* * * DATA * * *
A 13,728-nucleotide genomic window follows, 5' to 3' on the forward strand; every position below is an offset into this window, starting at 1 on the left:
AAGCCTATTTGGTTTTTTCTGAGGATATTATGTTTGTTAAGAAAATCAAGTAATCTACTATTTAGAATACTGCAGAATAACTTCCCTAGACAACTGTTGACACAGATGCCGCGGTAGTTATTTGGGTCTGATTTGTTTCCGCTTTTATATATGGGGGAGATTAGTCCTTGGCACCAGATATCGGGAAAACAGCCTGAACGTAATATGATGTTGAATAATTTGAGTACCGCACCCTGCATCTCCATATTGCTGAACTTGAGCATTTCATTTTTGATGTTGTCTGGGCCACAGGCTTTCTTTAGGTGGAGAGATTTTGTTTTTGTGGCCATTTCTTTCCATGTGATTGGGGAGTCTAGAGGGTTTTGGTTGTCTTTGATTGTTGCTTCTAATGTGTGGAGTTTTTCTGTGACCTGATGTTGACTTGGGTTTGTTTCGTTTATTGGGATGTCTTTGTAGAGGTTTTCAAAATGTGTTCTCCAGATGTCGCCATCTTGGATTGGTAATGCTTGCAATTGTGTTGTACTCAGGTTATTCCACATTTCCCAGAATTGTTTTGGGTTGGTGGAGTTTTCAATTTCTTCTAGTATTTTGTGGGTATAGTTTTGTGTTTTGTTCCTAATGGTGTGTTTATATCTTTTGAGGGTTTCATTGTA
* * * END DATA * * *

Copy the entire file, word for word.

A 13,728-nucleotide genomic window follows, 5' to 3' on the forward strand; every position below is an offset into this window, starting at 1 on the left:
AAGCCTATTTGGTTTTTTCTGAGGATATTATGTTTGTTAAGAAAATCAAGTAATCTACTATTTAGAATACTGCAGAATAACTTCCCTAGACAACTGTTGACACAGATGCCGCGGTAGTTATTTGGGTCTGATTTGTTTCCGCTTTTATATATGGGGGAGATTAGTCCTTGGCACCAGATATCGGGAAAACAGCCTGAACGTAATATGATGTTGAATAATTTGAGTACCGCACCCTGCATCTCCATATTGCTGAACTTGAGCATTTCATTTTTGATGTTGTCTGGGCCACAGGCTTTCTTTAGGTGGAGAGATTTTGTTTTTGTGGCCATTTCTTTCCATGTGATTGGGGAGTCTAGAGGGTTTTGGTTGTCTTTGATTGTTGCTTCTAATGTGTGGAGTTTTTCTGTGACCTGATGTTGACTTGGGTTTGTTTCGTTTATTGGGATGTCTTTGTAGAGGTTTTCAAAATGTGTTCTCCAGATGTCGCCATCTTGGATTGGTAATGCTTGCAATTGTGTTGTACTCAGGTTATTCCACATTTCCCAGAATTGTTTTGGGTTGGTGGAGTTTTCAATTTCTTCTAGTATTTTGTGGGTATAGTTTTGTGTTTTGTTCCTAATGGTGTGTTTATATCTTTTGAGGGTTTCATTGTA